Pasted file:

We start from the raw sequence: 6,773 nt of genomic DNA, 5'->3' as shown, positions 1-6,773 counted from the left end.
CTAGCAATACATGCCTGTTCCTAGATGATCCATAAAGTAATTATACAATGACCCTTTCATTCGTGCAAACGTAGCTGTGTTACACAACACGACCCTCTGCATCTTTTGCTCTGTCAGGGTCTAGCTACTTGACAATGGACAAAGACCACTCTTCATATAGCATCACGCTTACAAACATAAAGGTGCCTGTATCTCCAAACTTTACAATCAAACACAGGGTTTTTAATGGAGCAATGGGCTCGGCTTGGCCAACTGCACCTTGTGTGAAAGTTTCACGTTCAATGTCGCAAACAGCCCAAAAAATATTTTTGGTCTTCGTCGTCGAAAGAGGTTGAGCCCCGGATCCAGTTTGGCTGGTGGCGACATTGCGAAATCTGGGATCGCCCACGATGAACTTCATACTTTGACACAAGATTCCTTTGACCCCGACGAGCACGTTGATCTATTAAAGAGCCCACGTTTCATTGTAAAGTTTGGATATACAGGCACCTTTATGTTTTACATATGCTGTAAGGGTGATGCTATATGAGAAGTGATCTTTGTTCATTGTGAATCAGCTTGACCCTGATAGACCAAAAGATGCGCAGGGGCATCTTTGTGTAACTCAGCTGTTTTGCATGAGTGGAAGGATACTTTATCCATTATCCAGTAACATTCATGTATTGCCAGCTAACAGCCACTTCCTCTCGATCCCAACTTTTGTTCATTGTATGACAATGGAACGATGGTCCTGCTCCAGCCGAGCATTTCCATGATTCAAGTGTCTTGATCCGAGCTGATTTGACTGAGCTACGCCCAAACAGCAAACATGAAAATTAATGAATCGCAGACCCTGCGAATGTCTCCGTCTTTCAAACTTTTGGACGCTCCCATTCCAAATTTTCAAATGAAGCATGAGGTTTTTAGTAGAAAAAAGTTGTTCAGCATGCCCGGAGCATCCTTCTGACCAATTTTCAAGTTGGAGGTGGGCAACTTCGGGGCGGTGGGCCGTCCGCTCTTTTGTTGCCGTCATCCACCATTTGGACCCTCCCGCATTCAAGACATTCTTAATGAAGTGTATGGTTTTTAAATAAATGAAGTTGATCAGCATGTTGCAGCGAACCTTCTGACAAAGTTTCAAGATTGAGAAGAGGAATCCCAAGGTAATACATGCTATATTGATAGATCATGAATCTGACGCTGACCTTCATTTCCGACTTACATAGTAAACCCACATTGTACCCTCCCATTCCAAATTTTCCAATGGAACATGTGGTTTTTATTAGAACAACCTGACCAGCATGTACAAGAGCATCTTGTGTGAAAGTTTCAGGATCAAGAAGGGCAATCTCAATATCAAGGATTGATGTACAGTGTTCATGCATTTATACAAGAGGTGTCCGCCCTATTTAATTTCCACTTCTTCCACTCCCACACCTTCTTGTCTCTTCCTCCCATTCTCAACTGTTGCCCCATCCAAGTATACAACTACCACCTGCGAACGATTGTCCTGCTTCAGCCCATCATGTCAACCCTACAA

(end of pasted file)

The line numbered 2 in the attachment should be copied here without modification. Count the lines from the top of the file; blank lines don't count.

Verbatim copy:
CTAGCAATACATGCCTGTTCCTAGATGATCCATAAAGTAATTATACAATGACCCTTTCATTCGTGCAAACGTAGCTGTGTTACACAACACGACCCTCTGCATCTTTTGCTCTGTCAGGGTCTAGCTACTTGACAATGGACAAAGACCACTCTTCATATAGCATCACGCTTACAAACATAAAGGTGCCTGTATCTCCAAACTTTACAATCAAACACAGGGTTTTTAATGGAGCAATGGGCTCGGCTTGGCCAACTGCACCTTGTGTGAAAGTTTCACGTTCAATGTCGCAAACAGCCCAAAAAATATTTTTGGTCTTCGTCGTCGAAAGAGGTTGAGCCCCGGATCCAGTTTGGCTGGTGGCGACATTGCGAAATCTGGGATCGCCCACGATGAACTTCATACTTTGACACAAGATTCCTTTGACCCCGACGAGCACGTTGATCTATTAAAGAGCCCACGTTTCATTGTAAAGTTTGGATATACAGGCACCTTTATGTTTTACATATGCTGTAAGGGTGATGCTATATGAGAAGTGATCTTTGTTCATTGTGAATCAGCTTGACCCTGATAGACCAAAAGATGCGCAGGGGCATCTTTGTGTAACTCAGCTGTTTTGCATGAGTGGAAGGATACTTTATCCATTATCCAGTAACATTCATGTATTGCCAGCTAACAGCCACTTCCTCTCGATCCCAACTTTTGTTCATTGTATGACAATGGAACGATGGTCCTGCTCCAGCCGAGCATTTCCATGATTCAAGTGTCTTGATCCGAGCTGATTTGACTGAGCTACGCCCAAACAGCAAACATGAAAATTAATGAATCGCAGACCCTGCGAATGTCTCCGTCTTTCAAACTTTTGGACGCTCCCATTCCAAATTTTCAAATGAAGCATGAGGTTTTTAGTAGAAAAAAGTTGTTCAGCATGCCCGGAGCATCCTTCTGACCAATTTTCAAGTTGGAGGTGGGCAACTTCGGGGCGGTGGGCCGTCCGCTCTTTTGTTGCCGTCATCCACCATTTGGACCCTCCCGCATTCAAGACATTCTTAATGAAGTGTATGGTTTTTAAATAAATGAAGTTGATCAGCATGTTGCAGCGAACCTTCTGACAAAGTTTCAAGATTGAGAAGAGGAATCCCAAGGTAATACATGCTATATTGATAGATCATGAATCTGACGCTGACCTTCATTTCCGACTTACATAGTAAACCCACATTGTACCCTCCCATTCCAAATTTTCCAATGGAACATGTGGTTTTTATTAGAACAACCTGACCAGCATGTACAAGAGCATCTTGTGTGAAAGTTTCAGGATCAAGAAGGGCAATCTCAATATCAAGGATTGATGTACAGTGTTCATGCATTTATACAAGAGGTGTCCGCCCTATTTAATTTCCACTTCTTCCACTCCCACACCTTCTTGTCTCTTCCTCCCATTCTCAACTGTTGCCCCATCCAAGTATACAACTACCACCTGCGAACGATTGTCCTGCTTCAGCCCATCATGTCAACCCTACAA